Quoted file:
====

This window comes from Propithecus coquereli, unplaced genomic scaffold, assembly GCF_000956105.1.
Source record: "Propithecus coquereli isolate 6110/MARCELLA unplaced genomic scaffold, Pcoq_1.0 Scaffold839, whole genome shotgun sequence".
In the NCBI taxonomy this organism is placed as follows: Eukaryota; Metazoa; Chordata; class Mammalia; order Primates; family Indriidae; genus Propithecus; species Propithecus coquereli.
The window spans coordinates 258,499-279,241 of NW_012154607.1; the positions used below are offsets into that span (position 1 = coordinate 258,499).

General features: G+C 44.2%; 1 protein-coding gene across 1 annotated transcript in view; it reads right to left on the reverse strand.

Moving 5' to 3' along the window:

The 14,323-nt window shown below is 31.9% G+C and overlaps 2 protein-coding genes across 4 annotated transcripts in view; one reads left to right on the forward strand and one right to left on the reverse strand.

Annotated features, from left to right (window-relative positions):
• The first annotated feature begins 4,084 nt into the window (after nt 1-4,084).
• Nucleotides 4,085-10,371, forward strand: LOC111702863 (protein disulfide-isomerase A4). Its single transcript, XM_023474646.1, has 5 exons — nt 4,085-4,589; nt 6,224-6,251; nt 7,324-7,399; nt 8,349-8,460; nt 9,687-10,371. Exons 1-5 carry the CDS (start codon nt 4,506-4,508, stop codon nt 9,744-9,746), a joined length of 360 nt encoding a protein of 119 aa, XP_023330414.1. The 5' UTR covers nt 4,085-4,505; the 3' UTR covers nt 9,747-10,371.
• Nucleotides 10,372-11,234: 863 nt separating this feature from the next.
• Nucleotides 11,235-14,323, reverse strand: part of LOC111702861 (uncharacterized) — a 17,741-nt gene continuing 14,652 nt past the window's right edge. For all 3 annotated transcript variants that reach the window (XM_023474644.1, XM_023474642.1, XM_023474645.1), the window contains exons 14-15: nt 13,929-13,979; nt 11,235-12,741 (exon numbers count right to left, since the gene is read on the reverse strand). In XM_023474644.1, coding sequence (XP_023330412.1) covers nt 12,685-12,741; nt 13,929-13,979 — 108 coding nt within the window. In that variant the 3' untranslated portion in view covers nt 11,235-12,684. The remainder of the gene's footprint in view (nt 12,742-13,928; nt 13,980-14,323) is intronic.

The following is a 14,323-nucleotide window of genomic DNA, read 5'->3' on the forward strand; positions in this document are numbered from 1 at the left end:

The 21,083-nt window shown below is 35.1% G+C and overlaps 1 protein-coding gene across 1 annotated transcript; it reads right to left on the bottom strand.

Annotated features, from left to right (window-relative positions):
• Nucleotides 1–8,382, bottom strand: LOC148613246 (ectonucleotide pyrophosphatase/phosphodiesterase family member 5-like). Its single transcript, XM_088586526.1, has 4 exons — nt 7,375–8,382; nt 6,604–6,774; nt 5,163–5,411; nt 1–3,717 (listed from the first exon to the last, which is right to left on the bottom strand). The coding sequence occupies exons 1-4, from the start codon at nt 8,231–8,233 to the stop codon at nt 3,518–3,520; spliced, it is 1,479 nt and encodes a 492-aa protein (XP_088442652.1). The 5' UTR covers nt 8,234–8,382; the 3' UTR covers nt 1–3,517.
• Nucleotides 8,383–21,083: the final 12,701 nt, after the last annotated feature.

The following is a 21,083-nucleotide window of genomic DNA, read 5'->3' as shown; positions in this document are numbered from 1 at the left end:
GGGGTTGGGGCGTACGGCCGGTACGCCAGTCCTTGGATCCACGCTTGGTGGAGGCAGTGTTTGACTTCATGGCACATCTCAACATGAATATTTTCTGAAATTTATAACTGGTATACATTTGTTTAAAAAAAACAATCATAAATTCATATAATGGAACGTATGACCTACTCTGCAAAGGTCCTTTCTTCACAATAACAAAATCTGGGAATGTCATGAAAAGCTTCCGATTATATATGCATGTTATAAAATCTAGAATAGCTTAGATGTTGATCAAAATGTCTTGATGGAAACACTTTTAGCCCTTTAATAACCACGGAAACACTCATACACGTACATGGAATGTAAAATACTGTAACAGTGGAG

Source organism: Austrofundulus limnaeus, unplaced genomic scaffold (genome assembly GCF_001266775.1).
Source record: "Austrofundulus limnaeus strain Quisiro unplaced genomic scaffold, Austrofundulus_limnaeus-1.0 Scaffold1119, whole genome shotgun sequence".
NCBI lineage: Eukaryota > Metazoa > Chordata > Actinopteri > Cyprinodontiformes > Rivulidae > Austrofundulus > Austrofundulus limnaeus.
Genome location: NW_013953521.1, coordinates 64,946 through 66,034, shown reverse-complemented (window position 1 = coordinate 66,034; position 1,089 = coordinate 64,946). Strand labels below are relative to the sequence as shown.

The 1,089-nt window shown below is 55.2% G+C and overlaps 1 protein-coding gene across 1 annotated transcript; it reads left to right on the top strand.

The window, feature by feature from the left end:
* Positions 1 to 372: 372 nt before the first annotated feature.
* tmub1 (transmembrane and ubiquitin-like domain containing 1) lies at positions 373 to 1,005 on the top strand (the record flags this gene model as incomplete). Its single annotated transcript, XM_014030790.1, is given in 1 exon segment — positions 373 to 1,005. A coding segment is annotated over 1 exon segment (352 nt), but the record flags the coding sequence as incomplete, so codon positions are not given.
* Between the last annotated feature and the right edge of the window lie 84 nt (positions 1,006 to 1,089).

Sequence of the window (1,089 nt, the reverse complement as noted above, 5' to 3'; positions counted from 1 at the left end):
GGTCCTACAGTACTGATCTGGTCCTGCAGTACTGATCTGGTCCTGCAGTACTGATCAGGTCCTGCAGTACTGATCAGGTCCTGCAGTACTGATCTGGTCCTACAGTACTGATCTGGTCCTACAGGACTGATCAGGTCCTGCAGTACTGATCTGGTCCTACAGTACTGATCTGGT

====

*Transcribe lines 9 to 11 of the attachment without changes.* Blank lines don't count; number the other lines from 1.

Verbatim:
• The first annotated feature begins 4,084 nt into the window (after nt 1-4,084).
• Nucleotides 4,085-10,371, forward strand: LOC111702863 (protein disulfide-isomerase A4). Its single transcript, XM_023474646.1, has 5 exons — nt 4,085-4,589; nt 6,224-6,251; nt 7,324-7,399; nt 8,349-8,460; nt 9,687-10,371. Exons 1-5 carry the CDS (start codon nt 4,506-4,508, stop codon nt 9,744-9,746), a joined length of 360 nt encoding a protein of 119 aa, XP_023330414.1. The 5' UTR covers nt 4,085-4,505; the 3' UTR covers nt 9,747-10,371.
• Nucleotides 10,372-11,234: 863 nt separating this feature from the next.